With the automotive world making the switch to electric vehicles, it’s the premium brands that are leading the way. Batteries and development costs mean EVs are not cheap, so those that already sell cars at higher prices are in prime position to lead the charge.
Audi has been pressing ahead more than most, with its e-tron range of SUVs, but its zero-emission offerings have now expanded to include the e-tron GT – a four-door coupe. It’s the sister car to the excellent Porsche Taycan, but is focused more on continent-crossing abilities than sportiness. We have high hopes for its abilities, then.
There are two versions of the GT – an ‘entry-level’ quattro model, and an RS that boasts huge horsepower outputs that would leave even the firm’s R8 supercar in the dust. It gets an EV-optimised all-wheel-drive system – though will switch to a front-wheel-drive focus when put in efficiency mode – so making the most of the power is easy.
The batteries are placed low in the car which not only keeps the centre of gravity low, but also helps provide a near-50/50 weight distribution between the front and rear. Those batteries have a 93kWh capacity that provides up to 298 miles of range in the quattro (more on this later) or 283 miles in the RS, while charging capability of 270kW means the GT can go from five to 80 per cent battery capacity in about 23 minutes.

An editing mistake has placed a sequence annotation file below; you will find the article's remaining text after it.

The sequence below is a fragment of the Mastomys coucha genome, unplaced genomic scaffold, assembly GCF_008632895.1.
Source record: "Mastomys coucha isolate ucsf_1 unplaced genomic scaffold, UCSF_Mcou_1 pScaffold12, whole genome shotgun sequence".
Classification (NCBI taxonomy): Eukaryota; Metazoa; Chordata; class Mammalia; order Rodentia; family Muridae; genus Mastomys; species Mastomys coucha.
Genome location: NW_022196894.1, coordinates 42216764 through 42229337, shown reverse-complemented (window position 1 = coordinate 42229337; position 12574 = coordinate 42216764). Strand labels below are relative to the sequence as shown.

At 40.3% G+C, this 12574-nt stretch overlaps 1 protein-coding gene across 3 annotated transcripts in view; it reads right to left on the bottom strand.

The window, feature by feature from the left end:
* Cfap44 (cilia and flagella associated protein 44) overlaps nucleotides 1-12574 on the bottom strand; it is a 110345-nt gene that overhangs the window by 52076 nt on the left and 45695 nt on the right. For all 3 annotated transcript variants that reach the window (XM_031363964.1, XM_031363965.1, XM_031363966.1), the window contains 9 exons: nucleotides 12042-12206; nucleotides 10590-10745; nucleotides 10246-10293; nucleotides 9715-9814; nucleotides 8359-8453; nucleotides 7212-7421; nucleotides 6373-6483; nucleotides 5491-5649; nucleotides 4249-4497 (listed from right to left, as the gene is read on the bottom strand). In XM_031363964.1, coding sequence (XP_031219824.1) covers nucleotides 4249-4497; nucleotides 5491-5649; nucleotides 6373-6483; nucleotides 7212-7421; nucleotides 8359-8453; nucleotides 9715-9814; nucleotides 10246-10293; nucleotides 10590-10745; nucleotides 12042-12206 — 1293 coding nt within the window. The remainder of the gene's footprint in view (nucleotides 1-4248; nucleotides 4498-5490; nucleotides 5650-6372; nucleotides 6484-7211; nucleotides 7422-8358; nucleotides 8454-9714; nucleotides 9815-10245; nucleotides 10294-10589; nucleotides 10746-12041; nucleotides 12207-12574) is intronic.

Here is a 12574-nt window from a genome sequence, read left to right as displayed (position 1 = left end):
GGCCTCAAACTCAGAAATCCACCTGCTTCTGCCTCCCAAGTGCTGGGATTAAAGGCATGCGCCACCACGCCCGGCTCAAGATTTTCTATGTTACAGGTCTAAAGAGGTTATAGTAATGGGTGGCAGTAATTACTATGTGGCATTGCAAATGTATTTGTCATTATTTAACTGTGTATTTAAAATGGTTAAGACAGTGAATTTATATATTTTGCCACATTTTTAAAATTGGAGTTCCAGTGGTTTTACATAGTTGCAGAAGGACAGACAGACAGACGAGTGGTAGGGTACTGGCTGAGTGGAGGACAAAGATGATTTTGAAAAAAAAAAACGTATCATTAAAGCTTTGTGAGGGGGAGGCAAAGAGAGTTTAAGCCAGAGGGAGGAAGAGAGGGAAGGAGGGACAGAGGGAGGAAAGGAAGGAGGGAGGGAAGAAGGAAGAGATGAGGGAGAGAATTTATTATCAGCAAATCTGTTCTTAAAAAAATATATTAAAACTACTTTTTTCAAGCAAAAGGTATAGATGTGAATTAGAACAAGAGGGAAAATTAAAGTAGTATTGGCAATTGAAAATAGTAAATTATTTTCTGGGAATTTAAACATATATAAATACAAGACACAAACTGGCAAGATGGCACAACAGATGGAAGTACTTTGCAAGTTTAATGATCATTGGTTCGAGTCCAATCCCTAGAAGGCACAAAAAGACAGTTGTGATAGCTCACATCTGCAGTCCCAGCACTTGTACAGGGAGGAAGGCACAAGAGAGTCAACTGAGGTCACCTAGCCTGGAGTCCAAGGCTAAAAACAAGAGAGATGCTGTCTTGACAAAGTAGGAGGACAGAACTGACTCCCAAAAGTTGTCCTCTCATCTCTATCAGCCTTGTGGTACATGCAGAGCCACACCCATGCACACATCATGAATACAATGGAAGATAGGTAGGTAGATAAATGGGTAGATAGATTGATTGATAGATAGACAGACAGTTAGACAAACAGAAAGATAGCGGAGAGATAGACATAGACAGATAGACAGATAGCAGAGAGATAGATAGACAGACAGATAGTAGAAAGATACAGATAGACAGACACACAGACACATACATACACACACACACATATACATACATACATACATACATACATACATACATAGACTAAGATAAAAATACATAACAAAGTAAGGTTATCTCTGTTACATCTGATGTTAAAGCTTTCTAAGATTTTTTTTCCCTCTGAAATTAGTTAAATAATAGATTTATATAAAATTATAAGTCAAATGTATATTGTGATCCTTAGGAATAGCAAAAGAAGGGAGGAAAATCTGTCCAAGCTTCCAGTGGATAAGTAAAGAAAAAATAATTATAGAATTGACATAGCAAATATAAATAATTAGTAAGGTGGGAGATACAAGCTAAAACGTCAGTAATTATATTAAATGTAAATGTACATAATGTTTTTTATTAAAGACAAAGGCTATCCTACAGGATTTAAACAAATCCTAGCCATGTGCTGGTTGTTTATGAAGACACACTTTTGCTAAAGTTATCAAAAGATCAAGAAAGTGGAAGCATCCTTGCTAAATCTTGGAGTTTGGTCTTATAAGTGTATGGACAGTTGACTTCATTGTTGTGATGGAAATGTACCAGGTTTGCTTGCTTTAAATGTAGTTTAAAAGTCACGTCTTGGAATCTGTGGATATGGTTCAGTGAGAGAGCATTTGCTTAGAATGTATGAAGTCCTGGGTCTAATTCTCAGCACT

Like the Taycan, the e-tron GT uses a twin-motor set-up, with one on each axle. Engage launch control and you get a special boost mode that increases the power output, from 469bhp to 523bhp in the quattro and 590bhp to 637bhp in the RS.
The result is a 0-60mph time of 3.9 and 3.1 seconds respectively, with top speeds of 152 and 155mph.
As we mentioned the range, it’s worth noting that the official figures might be tricky to achieve. Our test route for the media launch in northern Scotland took in beautiful hilly countryside, with the many inclines sapping range – this meant that many of us had to take it easy for most of the circa-170-mile route, yet still only made it back with single-digit percentage battery range…
We got behind the wheel of the quattro, and it’s fair to say GT by name, GT by nature. While the RS model promises gut-punch performance along with its civility, the quattro immediately feels like it’s designed to be driven at a much more leisurely rate.
It’s still incredibly quick and could catch you out if you don’t pay it enough respect, but it feels like there’s a slightly lazier attitude than the Taycan – in a good way. The GT is relaxing to drive from the off, with its beautifully judged suspension soaking up all but the biggest of bumps.
It’s agile, too. This is a heavy car, but with the equal weight distribution and low centre of gravity it doesn’t feel its heft. Sure, it prefers you to be smooth and quick rather than chuck it around, but it’s easy to settle into a fast rhythm when the mood takes you.